A Town Called Malnourished

By Quick, Susie | Newsweek, April 11, 2014 | Go to article overview

A Town Called Malnourished


Quick, Susie, Newsweek


Byline: Susie Quick

Todd Howard remembers the local store in Hippo, Ky., where he grew up. "They sold TVs, guns, bread and milk," he says. "The essentials." Things aren't all that different in his hometown today--smack dab in the middle of coal country, Hippo remains a rural food desert where access to healthy foods is slim to none.

However, five years ago, Howard did something to change things in Hippo. Just made redundant from his coal industry job, Howard became an entrepreneur-farmer in need of a market for the three acres of corn he planted. Along with a handful of other local growers, he resuscitated the defunct Floyd County Farmer's Market in nearby Prestonsburg, Ky. Now, every Saturday from May through August, customers line up as the farmers unload the freshly picked greens, beans and homegrown tomatoes. The number of farmers participating in the market and the customer base grows with each season.

"Once they come, it becomes a habit," says Howard, who recently added a family of Duroc pigs to his daily chores. "They come nearly every Saturday just to see what's on the menu, so to speak."

Most people think of food deserts as places like inner-city Detroit or east Los Angeles, but they exist throughout rural America, even in communities where produce and fruit are grown. In urban areas, the U.S. Department of Agriculture considers a food desert an area with no ready access to a store with fresh and nutritious food options within one mile. In rural America, a desert is defined as 10 miles or more from the nearest supermarket. It's estimated there are more than 23 million people, more than half of them low-income, living in food deserts. Lack of access to healthy foods and consequent poor diet leads to higher levels of obesity and chronic conditions like diabetes and heart disease. And with recent cuts to the food stamp program--an average of $90 a month per recipient--achieving a healthy diet will be a lot more difficult for the poor.

Health advocates say a more apt description of these carrot- and cantaloupe-deprived environs might be "food swamp." Swamps are generally saturated in fast-food chains offering high-fat and high-sugar value meals, and/or gas station convenience stores that seemingly pump out Red Bulls and roller food on a conveyor belt. Fresh food exists in rural food deserts but it tends to takes a dip in the Fryolator first.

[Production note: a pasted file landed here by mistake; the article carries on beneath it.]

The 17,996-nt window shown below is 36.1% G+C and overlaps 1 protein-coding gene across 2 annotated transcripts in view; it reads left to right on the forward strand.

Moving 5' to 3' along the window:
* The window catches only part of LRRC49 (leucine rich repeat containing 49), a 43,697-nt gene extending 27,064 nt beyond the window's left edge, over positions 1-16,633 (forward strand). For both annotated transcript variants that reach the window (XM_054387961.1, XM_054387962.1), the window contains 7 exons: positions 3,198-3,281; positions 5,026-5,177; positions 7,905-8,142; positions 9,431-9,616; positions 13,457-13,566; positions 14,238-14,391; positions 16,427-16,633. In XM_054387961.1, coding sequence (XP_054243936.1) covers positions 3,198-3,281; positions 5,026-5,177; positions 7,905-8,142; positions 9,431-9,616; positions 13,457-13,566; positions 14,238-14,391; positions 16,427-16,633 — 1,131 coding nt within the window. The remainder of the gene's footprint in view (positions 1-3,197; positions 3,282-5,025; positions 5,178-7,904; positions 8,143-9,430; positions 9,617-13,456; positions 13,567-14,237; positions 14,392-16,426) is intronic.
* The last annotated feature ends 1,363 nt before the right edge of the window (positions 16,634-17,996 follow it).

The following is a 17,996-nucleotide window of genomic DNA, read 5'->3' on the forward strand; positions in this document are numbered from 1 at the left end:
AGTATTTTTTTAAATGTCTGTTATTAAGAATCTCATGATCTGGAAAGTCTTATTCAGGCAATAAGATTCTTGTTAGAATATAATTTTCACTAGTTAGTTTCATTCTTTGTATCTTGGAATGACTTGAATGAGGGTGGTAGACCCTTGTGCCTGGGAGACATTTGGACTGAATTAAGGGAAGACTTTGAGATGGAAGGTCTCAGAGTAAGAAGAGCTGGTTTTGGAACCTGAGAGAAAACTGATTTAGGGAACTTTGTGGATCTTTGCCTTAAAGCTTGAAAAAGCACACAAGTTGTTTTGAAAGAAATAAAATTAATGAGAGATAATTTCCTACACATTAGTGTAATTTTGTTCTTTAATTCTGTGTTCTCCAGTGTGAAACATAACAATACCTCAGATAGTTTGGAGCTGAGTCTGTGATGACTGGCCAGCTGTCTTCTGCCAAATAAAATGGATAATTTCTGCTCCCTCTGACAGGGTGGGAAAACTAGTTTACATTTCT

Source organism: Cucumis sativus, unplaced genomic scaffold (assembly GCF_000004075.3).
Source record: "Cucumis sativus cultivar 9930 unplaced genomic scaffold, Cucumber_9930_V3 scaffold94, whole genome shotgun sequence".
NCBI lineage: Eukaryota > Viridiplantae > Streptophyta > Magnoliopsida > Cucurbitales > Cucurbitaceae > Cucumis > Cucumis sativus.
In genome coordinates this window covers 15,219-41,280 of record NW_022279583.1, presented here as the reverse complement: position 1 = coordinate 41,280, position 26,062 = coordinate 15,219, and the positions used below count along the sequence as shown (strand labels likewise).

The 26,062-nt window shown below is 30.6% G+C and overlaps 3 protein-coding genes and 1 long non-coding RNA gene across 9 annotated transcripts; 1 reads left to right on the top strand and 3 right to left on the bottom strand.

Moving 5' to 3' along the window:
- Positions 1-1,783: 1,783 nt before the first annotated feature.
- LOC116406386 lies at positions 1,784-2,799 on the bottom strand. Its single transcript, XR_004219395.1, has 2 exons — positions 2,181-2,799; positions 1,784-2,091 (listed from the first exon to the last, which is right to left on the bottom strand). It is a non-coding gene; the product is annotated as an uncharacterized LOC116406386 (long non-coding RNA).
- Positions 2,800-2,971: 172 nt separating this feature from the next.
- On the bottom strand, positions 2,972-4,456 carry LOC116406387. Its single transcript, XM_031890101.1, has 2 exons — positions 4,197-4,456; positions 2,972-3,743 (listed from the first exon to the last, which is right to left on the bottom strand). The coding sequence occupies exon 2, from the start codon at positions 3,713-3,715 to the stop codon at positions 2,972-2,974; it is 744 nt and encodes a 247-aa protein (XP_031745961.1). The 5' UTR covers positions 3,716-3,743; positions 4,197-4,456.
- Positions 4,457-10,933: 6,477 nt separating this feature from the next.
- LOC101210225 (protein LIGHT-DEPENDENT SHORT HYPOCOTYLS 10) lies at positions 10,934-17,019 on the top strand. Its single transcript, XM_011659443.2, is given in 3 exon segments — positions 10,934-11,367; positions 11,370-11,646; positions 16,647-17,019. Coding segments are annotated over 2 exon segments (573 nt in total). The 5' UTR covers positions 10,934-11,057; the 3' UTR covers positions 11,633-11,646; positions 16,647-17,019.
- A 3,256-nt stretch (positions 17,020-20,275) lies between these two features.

"It's about overwhelming access to really-bad-for-you foods," says Mark Swanson, a social anthropologist at the University of Kentucky. "People tend to buy and eat what's available."

Yet, there's a glimmer of sunshine on all that swampland. From the Appalachian hills to the flatlands of American Indian reservations out west, grassroots organizers and public health advocates are digging in (sometimes literally) to transform rural food deserts. Cooperative extension agents (agricultural experts funded through USDA programs), faith-based groups, and dedicated locavores work like physicians staging health "interventions" by way of farmers' markets, community gardens, food canning classes, and farm-to-school projects, infusing rural pockets with fresh and tasty fruits and vegetables.

Howard says he had no notion about a local food "movement" when he started growing and selling vegetables. His reasons for rebooting the farmers' market were purely financial. "I didn't know what we started five years ago would morph into a place where so many people come together every Saturday to stop and talk. There've been a lot of reunions of folks," he says. The seed he planted now makes him proud: a communion of extended families, neighbors and former classmates brought together by a modest farmers' market.

Dawn Newman, American Indian and tribal-partnership liaison with the University of Minnesota extension service, oversees the master gardening program on the heavily forested Fond du Lac reservation in Wisconsin.

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